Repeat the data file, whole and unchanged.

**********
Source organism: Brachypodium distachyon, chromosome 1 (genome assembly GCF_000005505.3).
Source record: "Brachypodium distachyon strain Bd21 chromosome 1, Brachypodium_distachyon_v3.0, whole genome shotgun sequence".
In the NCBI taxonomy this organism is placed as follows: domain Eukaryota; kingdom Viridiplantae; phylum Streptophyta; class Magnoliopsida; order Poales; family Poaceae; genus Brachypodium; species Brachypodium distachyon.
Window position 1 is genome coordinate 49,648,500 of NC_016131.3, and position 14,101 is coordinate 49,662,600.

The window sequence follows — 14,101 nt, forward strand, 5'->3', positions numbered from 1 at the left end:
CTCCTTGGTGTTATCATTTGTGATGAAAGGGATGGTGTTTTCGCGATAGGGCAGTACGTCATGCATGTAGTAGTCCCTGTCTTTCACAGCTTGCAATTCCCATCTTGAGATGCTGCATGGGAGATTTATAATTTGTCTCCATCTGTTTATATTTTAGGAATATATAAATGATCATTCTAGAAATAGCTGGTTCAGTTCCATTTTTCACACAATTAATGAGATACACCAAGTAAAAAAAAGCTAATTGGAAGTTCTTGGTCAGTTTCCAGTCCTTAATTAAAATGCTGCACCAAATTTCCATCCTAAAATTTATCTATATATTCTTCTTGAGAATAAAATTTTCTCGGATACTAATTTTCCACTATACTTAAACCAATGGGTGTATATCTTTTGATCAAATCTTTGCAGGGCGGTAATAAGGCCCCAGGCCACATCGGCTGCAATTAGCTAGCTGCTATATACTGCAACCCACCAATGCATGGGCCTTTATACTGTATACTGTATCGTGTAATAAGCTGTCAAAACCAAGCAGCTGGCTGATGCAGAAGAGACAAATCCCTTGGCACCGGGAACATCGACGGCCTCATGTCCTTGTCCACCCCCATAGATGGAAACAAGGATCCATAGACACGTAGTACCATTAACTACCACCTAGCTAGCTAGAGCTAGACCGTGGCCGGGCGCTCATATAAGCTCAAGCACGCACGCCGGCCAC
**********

Source organism: Brachypodium distachyon, chromosome 1 (genome assembly GCF_000005505.3).
Source record: "Brachypodium distachyon strain Bd21 chromosome 1, Brachypodium_distachyon_v3.0, whole genome shotgun sequence".
In the NCBI taxonomy this organism is placed as follows: domain Eukaryota; kingdom Viridiplantae; phylum Streptophyta; class Magnoliopsida; order Poales; family Poaceae; genus Brachypodium; species Brachypodium distachyon.
Window position 1 is genome coordinate 49,648,500 of NC_016131.3, and position 14,101 is coordinate 49,662,600.

The window sequence follows — 14,101 nt, forward strand, 5'->3', positions numbered from 1 at the left end:
CTCCTTGGTGTTATCATTTGTGATGAAAGGGATGGTGTTTTCGCGATAGGGCAGTACGTCATGCATGTAGTAGTCCCTGTCTTTCACAGCTTGCAATTCCCATCTTGAGATGCTGCATGGGAGATTTATAATTTGTCTCCATCTGTTTATATTTTAGGAATATATAAATGATCATTCTAGAAATAGCTGGTTCAGTTCCATTTTTCACACAATTAATGAGATACACCAAGTAAAAAAAAGCTAATTGGAAGTTCTTGGTCAGTTTCCAGTCCTTAATTAAAATGCTGCACCAAATTTCCATCCTAAAATTTATCTATATATTCTTCTTGAGAATAAAATTTTCTCGGATACTAATTTTCCACTATACTTAAACCAATGGGTGTATATCTTTTGATCAAATCTTTGCAGGGCGGTAATAAGGCCCCAGGCCACATCGGCTGCAATTAGCTAGCTGCTATATACTGCAACCCACCAATGCATGGGCCTTTATACTGTATACTGTATCGTGTAATAAGCTGTCAAAACCAAGCAGCTGGCTGATGCAGAAGAGACAAATCCCTTGGCACCGGGAACATCGACGGCCTCATGTCCTTGTCCACCCCCATAGATGGAAACAAGGATCCATAGACACGTAGTACCATTAACTACCACCTAGCTAGCTAGAGCTAGACCGTGGCCGGGCGCTCATATAAGCTCAAGCACGCACGCCGGCCAC